Meningitis survivor: 'We're killing our own people'
Posted November 5, 2012
Chesapeake, Va. — Ginny Rauch thought she was going to die. The pain in her legs and back was so excruciating that she could hardly breathe at times. A steroid shot that was supposed to ease her back pain had instead left her with a near-fatal case of fungal meningitis.
That was 2002. Now, 10 years later, Rauch has flashbacks to her ordeal and says she is angry that a new meningitis outbreak has killed 29 people and sickened 377 across the U.S., including in North Carolina.
“When I heard what happened to all these people, I could just not believe that this had happened, because it’s cleanliness,” Rauch said. “If they had done what they said they were going to do, this would’ve never happened.”
Rauch was one of the lucky ones 10 years ago. She survived, while two other North Carolinians died. The 71-year-old former Raeford music teacher, who now lives in Virginia, says she is on a mission to hold the Food and Drug Administration accountable for the tainted medicine, even if that means speaking before Congress.
“I just don’t feel that we should ever have to have this conversation again. To me, it’s ridiculous. It’s absolutely ridiculous,” Rauch said. “We’re killing our own people in the United States from filth.”
A Spartanburg, S.C., pharmacy manufactured the tainted medicine that sickened Rauch and killed two others. The current meningitis cases stem from a specialty pharmacy in Framingham, Mass.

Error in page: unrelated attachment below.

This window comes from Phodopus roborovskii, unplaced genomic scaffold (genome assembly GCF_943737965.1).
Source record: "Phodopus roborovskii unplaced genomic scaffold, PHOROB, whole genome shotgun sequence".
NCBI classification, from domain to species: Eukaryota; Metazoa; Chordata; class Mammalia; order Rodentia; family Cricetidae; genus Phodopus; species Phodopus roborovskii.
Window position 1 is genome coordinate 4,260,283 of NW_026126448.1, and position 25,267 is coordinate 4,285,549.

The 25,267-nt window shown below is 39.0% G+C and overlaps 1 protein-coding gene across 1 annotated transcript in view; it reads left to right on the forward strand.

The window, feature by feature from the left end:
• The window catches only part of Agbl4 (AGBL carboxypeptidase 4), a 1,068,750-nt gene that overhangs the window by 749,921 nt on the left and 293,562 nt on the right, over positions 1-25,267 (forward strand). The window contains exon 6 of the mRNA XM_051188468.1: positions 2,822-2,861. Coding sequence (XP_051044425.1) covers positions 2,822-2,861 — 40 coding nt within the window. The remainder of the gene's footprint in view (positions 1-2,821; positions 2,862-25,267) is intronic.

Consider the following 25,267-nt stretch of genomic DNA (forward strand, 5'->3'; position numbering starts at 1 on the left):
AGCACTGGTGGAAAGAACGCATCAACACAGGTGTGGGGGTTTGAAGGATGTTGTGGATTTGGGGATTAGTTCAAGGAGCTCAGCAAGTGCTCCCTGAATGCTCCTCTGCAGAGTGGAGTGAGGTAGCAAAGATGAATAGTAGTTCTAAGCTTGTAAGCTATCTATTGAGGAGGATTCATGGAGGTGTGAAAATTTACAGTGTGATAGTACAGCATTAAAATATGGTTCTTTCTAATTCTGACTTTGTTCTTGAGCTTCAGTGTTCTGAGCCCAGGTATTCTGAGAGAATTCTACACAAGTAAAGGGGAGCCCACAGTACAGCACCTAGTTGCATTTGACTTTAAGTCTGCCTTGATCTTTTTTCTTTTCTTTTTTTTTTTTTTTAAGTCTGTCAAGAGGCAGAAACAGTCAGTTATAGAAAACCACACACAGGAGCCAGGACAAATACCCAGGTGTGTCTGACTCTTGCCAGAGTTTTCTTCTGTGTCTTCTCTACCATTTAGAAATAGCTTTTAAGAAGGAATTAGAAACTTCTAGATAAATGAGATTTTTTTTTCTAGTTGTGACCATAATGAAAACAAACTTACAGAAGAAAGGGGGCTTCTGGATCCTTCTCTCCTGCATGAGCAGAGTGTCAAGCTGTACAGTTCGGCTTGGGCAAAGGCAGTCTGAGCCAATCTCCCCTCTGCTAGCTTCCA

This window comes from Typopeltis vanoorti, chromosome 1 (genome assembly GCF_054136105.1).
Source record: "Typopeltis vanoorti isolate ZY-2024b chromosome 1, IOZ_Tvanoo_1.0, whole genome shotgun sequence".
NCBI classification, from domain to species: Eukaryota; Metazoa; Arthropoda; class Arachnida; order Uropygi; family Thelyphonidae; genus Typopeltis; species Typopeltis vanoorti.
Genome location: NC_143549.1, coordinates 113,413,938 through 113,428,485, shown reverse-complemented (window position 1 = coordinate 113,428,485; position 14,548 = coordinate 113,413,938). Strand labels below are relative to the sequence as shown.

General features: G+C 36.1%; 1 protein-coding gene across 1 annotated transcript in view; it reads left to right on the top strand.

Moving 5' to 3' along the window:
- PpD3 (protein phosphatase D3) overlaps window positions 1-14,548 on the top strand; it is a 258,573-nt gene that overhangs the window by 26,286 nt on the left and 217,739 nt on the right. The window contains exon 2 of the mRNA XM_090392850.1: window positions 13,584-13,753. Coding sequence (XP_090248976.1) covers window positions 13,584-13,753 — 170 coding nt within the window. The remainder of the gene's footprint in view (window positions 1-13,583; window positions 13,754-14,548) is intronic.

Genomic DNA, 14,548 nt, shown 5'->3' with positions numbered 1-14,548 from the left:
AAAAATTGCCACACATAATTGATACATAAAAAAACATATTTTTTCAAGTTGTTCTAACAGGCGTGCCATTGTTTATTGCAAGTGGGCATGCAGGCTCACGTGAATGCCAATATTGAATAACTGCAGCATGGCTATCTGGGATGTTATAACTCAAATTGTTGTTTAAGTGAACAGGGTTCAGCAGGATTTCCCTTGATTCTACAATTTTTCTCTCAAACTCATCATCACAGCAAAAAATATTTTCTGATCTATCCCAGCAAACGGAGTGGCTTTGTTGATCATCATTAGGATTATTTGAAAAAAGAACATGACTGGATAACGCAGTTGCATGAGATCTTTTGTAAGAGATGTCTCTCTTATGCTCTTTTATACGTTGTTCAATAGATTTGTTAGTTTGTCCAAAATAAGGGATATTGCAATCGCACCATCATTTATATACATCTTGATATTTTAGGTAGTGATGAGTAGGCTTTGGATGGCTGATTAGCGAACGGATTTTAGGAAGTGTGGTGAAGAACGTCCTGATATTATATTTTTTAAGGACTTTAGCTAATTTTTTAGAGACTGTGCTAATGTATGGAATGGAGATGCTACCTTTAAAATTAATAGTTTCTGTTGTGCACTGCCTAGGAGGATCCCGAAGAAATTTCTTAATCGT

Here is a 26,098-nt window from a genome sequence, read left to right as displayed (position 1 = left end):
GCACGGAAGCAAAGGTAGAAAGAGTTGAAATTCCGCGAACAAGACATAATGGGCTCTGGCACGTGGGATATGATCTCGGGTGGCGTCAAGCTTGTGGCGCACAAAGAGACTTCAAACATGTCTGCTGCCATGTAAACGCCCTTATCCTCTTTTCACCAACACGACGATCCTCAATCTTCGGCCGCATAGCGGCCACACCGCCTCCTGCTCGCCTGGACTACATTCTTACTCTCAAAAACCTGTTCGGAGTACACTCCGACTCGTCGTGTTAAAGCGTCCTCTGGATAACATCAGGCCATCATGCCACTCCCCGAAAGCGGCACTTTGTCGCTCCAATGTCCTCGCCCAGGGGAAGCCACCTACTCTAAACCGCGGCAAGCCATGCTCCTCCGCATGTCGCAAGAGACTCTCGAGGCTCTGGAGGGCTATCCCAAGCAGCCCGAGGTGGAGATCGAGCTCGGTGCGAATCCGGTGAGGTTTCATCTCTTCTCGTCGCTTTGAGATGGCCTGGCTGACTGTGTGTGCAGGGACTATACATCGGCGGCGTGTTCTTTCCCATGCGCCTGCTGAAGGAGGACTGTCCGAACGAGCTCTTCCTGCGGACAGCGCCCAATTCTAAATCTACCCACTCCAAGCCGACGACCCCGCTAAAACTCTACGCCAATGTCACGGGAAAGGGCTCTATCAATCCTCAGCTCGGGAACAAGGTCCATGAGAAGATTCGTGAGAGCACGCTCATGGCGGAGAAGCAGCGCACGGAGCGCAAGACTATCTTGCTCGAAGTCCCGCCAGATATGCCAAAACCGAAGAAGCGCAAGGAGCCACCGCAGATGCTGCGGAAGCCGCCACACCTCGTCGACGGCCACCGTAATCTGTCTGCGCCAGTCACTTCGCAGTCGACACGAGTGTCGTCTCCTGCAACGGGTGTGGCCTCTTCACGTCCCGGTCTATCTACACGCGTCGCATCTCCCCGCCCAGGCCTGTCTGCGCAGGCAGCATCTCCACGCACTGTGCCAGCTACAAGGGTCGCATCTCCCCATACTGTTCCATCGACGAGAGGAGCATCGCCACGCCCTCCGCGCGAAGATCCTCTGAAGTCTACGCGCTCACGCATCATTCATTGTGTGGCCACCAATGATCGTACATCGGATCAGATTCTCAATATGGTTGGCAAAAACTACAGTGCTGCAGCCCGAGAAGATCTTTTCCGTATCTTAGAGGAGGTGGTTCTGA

In both cases, the shots came from compounding pharmacies. Compounding, which involves making a special order for an existing drug, is something all pharmacies do. Pharmacy experts say special orders aren’t the problem. The problem is when pharmacies start mass producing those special orders for the public, instead of just for one patient.
“It’s hard not to attribute this to greed, simple greed,” said Jay Campbell, executive director of the North Carolina Board of Pharmacy, which inspects pharmacies. “The issue is where is the line between legitimate compounding pharmacies and full-blown manufacturing?”
Campbell says big compounding companies can sell drugs for less. They need FDA inspection but often operate in a gray area and avoid the type of oversight Campbell thinks they need.
The FDA released a statement to WRAL Investigates, saying that its "regulatory authority over compounding pharmacies is more limited by statute than it is for typical drug manufacturers."
"Compounding pharmacies and pharmacists are responsible for the quality and safety of the drugs they produce for patients. The FDA will continue to act within its existing authorities to protect public health and help ensure the safety of medical products," the FDA's statement continued.
"Once the immediate crisis is contained, the FDA is committed to working with Congress, compounders, the states, and all other stakeholders to strengthen the system to prevent tragedies like this from happening again."
Inspectors struggle to visit clinics regularly
In North Carolina, eight state inspectors cover 1,600 pharmacies across the state, 40 to 50 of which specialize in compounding. At that rate, it takes two to three years to do routine visits for each.
Compounding pharmacies are regulated by state boards of pharmacy and are exempt from FDA regulations. The FDA regulates only the ingredients.